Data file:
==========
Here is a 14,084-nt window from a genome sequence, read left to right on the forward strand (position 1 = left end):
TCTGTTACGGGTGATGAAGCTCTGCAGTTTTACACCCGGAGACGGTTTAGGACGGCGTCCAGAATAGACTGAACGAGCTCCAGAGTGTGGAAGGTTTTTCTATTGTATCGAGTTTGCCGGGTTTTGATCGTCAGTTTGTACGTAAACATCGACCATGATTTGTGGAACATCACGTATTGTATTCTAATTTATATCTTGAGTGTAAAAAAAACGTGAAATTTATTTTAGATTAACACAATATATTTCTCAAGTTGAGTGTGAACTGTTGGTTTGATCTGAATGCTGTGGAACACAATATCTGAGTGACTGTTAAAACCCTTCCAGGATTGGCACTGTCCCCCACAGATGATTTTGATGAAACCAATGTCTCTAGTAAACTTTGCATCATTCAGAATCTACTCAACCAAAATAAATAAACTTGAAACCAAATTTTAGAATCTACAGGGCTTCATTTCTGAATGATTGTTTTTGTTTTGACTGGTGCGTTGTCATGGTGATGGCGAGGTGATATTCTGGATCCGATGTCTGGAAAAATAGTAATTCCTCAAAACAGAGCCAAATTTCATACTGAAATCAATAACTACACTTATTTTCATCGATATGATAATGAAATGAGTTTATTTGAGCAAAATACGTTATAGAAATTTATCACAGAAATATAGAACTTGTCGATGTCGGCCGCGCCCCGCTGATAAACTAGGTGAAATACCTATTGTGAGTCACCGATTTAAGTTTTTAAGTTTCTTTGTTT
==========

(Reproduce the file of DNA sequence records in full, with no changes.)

Here is a 14,084-nt window from a genome sequence, read left to right on the forward strand (position 1 = left end):
TCTGTTACGGGTGATGAAGCTCTGCAGTTTTACACCCGGAGACGGTTTAGGACGGCGTCCAGAATAGACTGAACGAGCTCCAGAGTGTGGAAGGTTTTTCTATTGTATCGAGTTTGCCGGGTTTTGATCGTCAGTTTGTACGTAAACATCGACCATGATTTGTGGAACATCACGTATTGTATTCTAATTTATATCTTGAGTGTAAAAAAAACGTGAAATTTATTTTAGATTAACACAATATATTTCTCAAGTTGAGTGTGAACTGTTGGTTTGATCTGAATGCTGTGGAACACAATATCTGAGTGACTGTTAAAACCCTTCCAGGATTGGCACTGTCCCCCACAGATGATTTTGATGAAACCAATGTCTCTAGTAAACTTTGCATCATTCAGAATCTACTCAACCAAAATAAATAAACTTGAAACCAAATTTTAGAATCTACAGGGCTTCATTTCTGAATGATTGTTTTTGTTTTGACTGGTGCGTTGTCATGGTGATGGCGAGGTGATATTCTGGATCCGATGTCTGGAAAAATAGTAATTCCTCAAAACAGAGCCAAATTTCATACTGAAATCAATAACTACACTTATTTTCATCGATATGATAATGAAATGAGTTTATTTGAGCAAAATACGTTATAGAAATTTATCACAGAAATATAGAACTTGTCGATGTCGGCCGCGCCCCGCTGATAAACTAGGTGAAATACCTATTGTGAGTCACCGATTTAAGTTTTTAAGTTTCTTTGTTT